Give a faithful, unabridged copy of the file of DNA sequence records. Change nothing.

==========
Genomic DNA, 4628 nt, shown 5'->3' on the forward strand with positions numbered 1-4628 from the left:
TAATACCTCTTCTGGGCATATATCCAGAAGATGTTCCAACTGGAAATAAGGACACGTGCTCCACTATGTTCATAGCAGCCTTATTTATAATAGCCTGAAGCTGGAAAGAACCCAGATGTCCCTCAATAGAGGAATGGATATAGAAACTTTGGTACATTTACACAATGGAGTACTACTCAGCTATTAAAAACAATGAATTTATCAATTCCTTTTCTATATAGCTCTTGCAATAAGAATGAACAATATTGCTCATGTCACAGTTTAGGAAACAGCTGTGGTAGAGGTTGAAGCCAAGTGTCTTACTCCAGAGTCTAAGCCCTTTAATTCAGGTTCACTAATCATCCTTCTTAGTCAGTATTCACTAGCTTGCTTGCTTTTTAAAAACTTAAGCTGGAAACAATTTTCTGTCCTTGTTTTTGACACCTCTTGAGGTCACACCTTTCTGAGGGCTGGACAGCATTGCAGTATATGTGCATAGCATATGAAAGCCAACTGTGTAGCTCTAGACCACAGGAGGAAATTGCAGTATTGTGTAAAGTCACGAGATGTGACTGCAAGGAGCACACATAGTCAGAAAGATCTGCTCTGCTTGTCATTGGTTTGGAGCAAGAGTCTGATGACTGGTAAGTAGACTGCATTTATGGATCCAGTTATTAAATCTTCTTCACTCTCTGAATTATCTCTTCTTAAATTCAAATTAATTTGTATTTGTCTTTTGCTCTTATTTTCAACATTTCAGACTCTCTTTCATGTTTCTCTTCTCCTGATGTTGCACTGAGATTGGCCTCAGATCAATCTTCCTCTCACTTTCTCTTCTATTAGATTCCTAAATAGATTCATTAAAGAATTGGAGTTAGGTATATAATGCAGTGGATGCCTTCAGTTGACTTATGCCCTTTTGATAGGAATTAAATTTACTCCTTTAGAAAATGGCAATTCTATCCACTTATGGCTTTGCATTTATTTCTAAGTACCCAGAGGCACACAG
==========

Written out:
Genomic DNA, 4628 nt, shown 5'->3' on the forward strand with positions numbered 1-4628 from the left:
TAATACCTCTTCTGGGCATATATCCAGAAGATGTTCCAACTGGAAATAAGGACACGTGCTCCACTATGTTCATAGCAGCCTTATTTATAATAGCCTGAAGCTGGAAAGAACCCAGATGTCCCTCAATAGAGGAATGGATATAGAAACTTTGGTACATTTACACAATGGAGTACTACTCAGCTATTAAAAACAATGAATTTATCAATTCCTTTTCTATATAGCTCTTGCAATAAGAATGAACAATATTGCTCATGTCACAGTTTAGGAAACAGCTGTGGTAGAGGTTGAAGCCAAGTGTCTTACTCCAGAGTCTAAGCCCTTTAATTCAGGTTCACTAATCATCCTTCTTAGTCAGTATTCACTAGCTTGCTTGCTTTTTAAAAACTTAAGCTGGAAACAATTTTCTGTCCTTGTTTTTGACACCTCTTGAGGTCACACCTTTCTGAGGGCTGGACAGCATTGCAGTATATGTGCATAGCATATGAAAGCCAACTGTGTAGCTCTAGACCACAGGAGGAAATTGCAGTATTGTGTAAAGTCACGAGATGTGACTGCAAGGAGCACACATAGTCAGAAAGATCTGCTCTGCTTGTCATTGGTTTGGAGCAAGAGTCTGATGACTGGTAAGTAGACTGCATTTATGGATCCAGTTATTAAATCTTCTTCACTCTCTGAATTATCTCTTCTTAAATTCAAATTAATTTGTATTTGTCTTTTGCTCTTATTTTCAACATTTCAGACTCTCTTTCATGTTTCTCTTCTCCTGATGTTGCACTGAGATTGGCCTCAGATCAATCTTCCTCTCACTTTCTCTTCTATTAGATTCCTAAATAGATTCATTAAAGAATTGGAGTTAGGTATATAATGCAGTGGATGCCTTCAGTTGACTTATGCCCTTTTGATAGGAATTAAATTTACTCCTTTAGAAAATGGCAATTCTATCCACTTATGGCTTTGCATTTATTTCTAAGTACCCAGAGGCACACAG